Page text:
While there is a genuine outcry all over world against the atrocities being committed against the Rohingyas of Myanmar by the military-backed Aung San Suu Kyi government in that country, no international punitive action is expected, writes P.K.Balachandran in South Asian Monitor.
The reasons for the reserve or caution are in Myanmar’s economic, geo-political and strategic importance in South and South East Asia.
Myanmar is strategically situated, and outsiders feel it has to be handled with care. It is geopolitically and strategically very important for regional and world powers. It links South and South East Asia. Myanmar has borders with Bangladesh, India, China and Thailand. It is also a Bay of Bengal and Indian Ocean rim country.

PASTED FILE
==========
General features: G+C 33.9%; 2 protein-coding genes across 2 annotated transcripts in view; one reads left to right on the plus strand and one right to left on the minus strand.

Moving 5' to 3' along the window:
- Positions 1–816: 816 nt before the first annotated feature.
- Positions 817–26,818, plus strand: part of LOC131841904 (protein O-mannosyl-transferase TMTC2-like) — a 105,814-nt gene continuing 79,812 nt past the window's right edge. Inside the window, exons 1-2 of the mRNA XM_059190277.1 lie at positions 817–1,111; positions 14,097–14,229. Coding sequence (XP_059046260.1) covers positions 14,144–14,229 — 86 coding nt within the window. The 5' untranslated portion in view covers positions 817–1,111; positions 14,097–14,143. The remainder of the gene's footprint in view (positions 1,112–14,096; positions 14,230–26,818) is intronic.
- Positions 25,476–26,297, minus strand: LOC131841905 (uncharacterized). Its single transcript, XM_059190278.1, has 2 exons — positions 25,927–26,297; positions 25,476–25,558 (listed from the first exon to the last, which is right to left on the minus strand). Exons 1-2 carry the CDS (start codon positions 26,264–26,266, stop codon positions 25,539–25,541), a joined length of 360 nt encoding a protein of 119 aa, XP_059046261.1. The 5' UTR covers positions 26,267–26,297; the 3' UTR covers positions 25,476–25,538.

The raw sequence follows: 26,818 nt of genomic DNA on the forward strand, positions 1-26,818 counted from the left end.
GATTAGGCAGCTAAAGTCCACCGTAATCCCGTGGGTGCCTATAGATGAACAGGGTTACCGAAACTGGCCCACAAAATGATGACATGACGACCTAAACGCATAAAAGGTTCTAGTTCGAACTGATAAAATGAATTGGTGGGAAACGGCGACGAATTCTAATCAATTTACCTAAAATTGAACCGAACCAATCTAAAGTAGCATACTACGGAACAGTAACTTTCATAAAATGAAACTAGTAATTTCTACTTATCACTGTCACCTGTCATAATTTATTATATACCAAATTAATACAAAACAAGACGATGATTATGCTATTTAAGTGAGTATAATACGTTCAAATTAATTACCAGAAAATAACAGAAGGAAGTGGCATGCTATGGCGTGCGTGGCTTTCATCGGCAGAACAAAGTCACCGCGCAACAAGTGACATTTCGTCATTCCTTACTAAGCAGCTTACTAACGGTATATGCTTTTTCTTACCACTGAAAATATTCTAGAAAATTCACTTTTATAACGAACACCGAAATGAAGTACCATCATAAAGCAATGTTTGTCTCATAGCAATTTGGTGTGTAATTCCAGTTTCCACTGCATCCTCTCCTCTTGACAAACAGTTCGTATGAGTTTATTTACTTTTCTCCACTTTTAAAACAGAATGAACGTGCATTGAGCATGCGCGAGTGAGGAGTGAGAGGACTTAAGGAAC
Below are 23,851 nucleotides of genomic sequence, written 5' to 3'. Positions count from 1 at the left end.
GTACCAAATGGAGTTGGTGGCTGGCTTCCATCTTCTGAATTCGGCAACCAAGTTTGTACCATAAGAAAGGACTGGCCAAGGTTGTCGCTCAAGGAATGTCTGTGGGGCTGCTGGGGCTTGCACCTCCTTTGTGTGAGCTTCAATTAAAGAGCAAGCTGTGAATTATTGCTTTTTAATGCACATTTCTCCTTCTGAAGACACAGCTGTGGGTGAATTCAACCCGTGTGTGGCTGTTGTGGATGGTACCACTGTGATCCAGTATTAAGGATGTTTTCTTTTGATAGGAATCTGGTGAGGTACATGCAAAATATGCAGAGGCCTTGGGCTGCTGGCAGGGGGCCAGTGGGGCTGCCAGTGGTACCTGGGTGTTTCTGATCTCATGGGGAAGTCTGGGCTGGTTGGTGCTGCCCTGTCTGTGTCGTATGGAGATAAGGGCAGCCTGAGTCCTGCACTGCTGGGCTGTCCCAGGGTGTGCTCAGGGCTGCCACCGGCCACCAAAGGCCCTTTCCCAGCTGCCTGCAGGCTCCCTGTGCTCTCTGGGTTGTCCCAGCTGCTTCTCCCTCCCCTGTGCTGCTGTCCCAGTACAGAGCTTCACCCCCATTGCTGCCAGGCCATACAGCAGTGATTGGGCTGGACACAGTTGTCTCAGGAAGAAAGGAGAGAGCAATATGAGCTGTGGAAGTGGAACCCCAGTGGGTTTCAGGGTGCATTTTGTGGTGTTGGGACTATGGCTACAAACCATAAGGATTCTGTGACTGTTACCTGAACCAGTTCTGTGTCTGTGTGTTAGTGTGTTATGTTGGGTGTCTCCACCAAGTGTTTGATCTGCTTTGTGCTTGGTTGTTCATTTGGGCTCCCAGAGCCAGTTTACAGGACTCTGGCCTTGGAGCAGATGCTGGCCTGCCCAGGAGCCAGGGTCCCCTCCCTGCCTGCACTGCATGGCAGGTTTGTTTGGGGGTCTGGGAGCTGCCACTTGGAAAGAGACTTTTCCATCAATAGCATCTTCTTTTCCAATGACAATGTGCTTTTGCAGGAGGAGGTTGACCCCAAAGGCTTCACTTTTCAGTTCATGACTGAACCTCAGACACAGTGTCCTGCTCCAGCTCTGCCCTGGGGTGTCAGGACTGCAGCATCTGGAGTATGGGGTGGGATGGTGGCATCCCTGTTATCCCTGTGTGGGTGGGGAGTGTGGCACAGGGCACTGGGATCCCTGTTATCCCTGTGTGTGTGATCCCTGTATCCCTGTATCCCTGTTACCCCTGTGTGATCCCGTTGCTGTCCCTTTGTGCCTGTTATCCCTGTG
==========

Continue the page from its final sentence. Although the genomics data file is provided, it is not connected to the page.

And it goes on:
Any overland rail or road link between South and South East Asia will have to pass through Myanmar. Control or influence over Myanmar is critical for the survival of communication links in South and South East Asia.
Regional and world powers, which are keen to exploit Myanmar’s geo-strategic and economic potential, are aware of the need for peace and stability in the country, and would bend over backwards to have good relations with the government of the day, if it is stable and effective, as the military-backed Aung San Suu Kyi appears to be.
Therefore, interference by any power in Myanmar’s domestic affairs, will have to be subtle and measured so as not to upset the government and make it look more towards a rival suitor.
Eying Economic Resources